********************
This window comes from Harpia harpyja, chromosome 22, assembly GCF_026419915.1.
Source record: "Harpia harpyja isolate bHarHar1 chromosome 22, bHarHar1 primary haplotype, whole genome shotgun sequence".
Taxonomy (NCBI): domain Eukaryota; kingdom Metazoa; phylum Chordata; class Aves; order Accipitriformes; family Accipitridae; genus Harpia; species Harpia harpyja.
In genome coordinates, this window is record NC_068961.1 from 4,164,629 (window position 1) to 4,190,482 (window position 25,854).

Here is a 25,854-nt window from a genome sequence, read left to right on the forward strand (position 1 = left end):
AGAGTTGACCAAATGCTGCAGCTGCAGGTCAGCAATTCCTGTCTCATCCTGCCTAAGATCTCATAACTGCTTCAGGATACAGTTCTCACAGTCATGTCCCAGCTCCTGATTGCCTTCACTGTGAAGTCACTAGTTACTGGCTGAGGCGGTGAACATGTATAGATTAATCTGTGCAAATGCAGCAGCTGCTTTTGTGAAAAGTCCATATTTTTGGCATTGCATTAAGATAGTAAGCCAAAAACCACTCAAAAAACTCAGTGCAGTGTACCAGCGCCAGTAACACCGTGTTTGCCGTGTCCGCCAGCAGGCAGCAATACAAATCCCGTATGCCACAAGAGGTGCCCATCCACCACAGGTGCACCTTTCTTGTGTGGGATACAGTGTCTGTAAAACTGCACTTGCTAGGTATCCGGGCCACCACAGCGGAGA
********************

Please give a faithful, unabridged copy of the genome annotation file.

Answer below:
This window comes from Harpia harpyja, chromosome 22, assembly GCF_026419915.1.
Source record: "Harpia harpyja isolate bHarHar1 chromosome 22, bHarHar1 primary haplotype, whole genome shotgun sequence".
Taxonomy (NCBI): domain Eukaryota; kingdom Metazoa; phylum Chordata; class Aves; order Accipitriformes; family Accipitridae; genus Harpia; species Harpia harpyja.
In genome coordinates, this window is record NC_068961.1 from 4,164,629 (window position 1) to 4,190,482 (window position 25,854).

Here is a 25,854-nt window from a genome sequence, read left to right on the forward strand (position 1 = left end):
AGAGTTGACCAAATGCTGCAGCTGCAGGTCAGCAATTCCTGTCTCATCCTGCCTAAGATCTCATAACTGCTTCAGGATACAGTTCTCACAGTCATGTCCCAGCTCCTGATTGCCTTCACTGTGAAGTCACTAGTTACTGGCTGAGGCGGTGAACATGTATAGATTAATCTGTGCAAATGCAGCAGCTGCTTTTGTGAAAAGTCCATATTTTTGGCATTGCATTAAGATAGTAAGCCAAAAACCACTCAAAAAACTCAGTGCAGTGTACCAGCGCCAGTAACACCGTGTTTGCCGTGTCCGCCAGCAGGCAGCAATACAAATCCCGTATGCCACAAGAGGTGCCCATCCACCACAGGTGCACCTTTCTTGTGTGGGATACAGTGTCTGTAAAACTGCACTTGCTAGGTATCCGGGCCACCACAGCGGAGA